Interior quality is one of the Golf’s biggest selling points – giving premium quality at a mainstream price.
Some might hanker after a little more verve, but the simple layout means the car is extremely easy to operate and the touchscreen infotainment system represents a benchmark that rivals would do well to follow.
Inside, it just feels like it comes from the class above
The Golf is the only car in its class to offer gesture controls, though it’s a feature that you’ll probably show off once to your passengers and then forget about because the regular controls are already so intuitive. They’re only available on the most expensive system that comes with an expansive 9.2-inch screen and detailed graphics.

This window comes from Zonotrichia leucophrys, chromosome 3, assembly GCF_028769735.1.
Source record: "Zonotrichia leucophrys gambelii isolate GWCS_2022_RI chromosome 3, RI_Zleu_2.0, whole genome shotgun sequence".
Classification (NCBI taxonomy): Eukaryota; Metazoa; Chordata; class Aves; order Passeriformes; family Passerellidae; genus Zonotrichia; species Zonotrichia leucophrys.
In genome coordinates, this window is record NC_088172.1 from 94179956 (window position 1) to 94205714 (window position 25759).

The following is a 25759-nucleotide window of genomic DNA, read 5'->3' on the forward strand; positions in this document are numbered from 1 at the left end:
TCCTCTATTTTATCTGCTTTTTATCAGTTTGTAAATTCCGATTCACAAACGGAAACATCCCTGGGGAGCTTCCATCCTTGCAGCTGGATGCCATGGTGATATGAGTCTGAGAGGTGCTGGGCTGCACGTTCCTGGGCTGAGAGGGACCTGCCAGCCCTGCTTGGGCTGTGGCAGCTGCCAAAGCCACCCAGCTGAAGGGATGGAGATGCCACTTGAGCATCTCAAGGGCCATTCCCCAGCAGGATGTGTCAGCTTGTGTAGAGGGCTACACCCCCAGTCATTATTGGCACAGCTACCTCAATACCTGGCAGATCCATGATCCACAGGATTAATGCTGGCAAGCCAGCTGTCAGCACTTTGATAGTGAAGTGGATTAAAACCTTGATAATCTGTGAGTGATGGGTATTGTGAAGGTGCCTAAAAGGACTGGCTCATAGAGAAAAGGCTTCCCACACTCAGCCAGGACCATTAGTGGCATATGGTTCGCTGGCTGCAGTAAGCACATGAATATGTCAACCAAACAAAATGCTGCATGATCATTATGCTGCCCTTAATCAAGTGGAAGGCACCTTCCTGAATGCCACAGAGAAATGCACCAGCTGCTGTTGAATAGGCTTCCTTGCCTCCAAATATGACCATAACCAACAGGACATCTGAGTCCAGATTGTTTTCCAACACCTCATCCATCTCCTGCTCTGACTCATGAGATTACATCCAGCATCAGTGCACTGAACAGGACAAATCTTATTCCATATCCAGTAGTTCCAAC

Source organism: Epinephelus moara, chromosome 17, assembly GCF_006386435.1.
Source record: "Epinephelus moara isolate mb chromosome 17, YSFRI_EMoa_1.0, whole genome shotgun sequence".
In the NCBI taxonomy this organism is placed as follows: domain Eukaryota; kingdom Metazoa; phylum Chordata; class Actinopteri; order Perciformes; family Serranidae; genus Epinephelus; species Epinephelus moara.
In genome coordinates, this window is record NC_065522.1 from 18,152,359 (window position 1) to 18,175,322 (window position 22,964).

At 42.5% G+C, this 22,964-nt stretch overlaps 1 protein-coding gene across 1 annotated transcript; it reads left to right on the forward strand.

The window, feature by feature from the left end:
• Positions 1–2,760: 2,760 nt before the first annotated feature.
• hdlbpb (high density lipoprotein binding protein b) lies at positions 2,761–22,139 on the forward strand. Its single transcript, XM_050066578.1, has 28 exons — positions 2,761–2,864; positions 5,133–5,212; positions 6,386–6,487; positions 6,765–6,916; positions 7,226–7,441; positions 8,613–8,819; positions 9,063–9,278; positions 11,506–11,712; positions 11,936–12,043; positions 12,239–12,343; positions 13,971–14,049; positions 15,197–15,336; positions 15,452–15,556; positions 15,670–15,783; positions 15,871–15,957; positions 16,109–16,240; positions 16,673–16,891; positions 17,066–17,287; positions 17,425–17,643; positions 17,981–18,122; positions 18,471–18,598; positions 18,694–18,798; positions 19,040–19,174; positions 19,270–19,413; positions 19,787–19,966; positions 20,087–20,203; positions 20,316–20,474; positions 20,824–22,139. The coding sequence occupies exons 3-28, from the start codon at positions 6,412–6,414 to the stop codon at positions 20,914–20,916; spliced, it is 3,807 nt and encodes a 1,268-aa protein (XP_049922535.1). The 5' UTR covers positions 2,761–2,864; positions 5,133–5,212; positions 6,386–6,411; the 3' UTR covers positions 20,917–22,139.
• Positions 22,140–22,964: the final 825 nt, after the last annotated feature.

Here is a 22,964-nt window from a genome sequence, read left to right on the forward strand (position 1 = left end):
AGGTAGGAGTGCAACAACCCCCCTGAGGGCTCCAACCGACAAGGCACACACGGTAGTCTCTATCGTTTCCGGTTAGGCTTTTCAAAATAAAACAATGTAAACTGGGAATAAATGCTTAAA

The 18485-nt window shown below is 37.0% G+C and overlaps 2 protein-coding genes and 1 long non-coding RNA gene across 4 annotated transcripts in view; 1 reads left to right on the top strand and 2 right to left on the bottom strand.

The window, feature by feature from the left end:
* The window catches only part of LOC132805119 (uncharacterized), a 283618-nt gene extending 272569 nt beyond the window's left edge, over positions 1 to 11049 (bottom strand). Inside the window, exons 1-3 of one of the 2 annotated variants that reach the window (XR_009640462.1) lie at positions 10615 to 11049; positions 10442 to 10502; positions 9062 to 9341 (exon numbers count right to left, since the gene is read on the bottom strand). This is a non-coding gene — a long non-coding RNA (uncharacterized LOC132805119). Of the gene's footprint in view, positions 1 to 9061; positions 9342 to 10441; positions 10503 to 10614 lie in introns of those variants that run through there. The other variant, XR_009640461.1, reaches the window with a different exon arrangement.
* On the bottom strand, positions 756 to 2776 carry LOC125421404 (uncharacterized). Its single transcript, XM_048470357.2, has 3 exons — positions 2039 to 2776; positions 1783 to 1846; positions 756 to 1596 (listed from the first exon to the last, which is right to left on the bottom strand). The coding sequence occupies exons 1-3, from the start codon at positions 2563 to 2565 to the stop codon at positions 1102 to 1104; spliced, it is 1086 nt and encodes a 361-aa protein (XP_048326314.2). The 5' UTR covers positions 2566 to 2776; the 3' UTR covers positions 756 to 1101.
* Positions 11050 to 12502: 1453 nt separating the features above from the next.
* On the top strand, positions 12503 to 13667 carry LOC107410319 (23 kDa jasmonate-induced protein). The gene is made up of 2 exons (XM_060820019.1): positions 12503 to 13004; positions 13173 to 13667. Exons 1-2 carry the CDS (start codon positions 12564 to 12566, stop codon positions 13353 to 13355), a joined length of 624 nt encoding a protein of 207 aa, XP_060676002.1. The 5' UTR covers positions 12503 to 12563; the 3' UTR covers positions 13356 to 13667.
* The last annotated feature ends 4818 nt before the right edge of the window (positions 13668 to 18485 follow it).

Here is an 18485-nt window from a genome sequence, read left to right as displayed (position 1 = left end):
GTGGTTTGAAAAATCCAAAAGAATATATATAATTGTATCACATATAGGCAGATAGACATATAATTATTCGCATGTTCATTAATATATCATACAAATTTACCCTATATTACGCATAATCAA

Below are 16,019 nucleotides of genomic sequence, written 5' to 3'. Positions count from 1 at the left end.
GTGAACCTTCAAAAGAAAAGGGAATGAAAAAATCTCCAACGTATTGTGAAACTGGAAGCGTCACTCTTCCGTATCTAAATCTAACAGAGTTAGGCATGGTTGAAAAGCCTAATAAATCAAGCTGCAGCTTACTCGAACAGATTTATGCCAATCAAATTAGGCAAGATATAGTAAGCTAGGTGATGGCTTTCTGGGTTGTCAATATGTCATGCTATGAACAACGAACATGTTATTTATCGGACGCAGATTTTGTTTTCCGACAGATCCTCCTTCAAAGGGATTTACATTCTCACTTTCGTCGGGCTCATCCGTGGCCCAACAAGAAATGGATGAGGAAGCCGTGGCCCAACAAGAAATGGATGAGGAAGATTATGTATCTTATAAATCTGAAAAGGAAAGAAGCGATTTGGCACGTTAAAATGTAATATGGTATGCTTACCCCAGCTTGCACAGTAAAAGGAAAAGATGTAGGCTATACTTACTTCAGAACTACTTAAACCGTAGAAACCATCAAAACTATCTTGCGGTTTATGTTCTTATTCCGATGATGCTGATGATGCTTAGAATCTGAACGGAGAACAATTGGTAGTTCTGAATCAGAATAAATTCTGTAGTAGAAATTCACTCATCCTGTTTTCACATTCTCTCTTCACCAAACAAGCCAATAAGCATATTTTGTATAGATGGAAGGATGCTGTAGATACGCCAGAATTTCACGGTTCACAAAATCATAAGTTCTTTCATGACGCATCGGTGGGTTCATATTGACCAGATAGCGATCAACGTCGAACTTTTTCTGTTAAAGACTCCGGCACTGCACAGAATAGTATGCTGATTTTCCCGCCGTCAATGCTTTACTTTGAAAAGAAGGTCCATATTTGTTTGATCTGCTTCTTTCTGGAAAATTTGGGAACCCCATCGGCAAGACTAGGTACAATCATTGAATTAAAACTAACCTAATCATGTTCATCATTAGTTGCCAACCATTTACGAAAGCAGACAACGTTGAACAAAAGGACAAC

Mid-range models get an eight-inch screen, which drops to 6.5 inches in basic cars. All have an easy-to-understand-menu structure that makes them some of the best in class.
Making a more-convincing case for itself than the gesture controls is the 12.3-inch Active Info display that sits behind the steering wheel in place of analogue dials. It’s as configurable as the central infotainment screen – and is at its most eye-catching displaying huge and detailed maps for the sat-nav.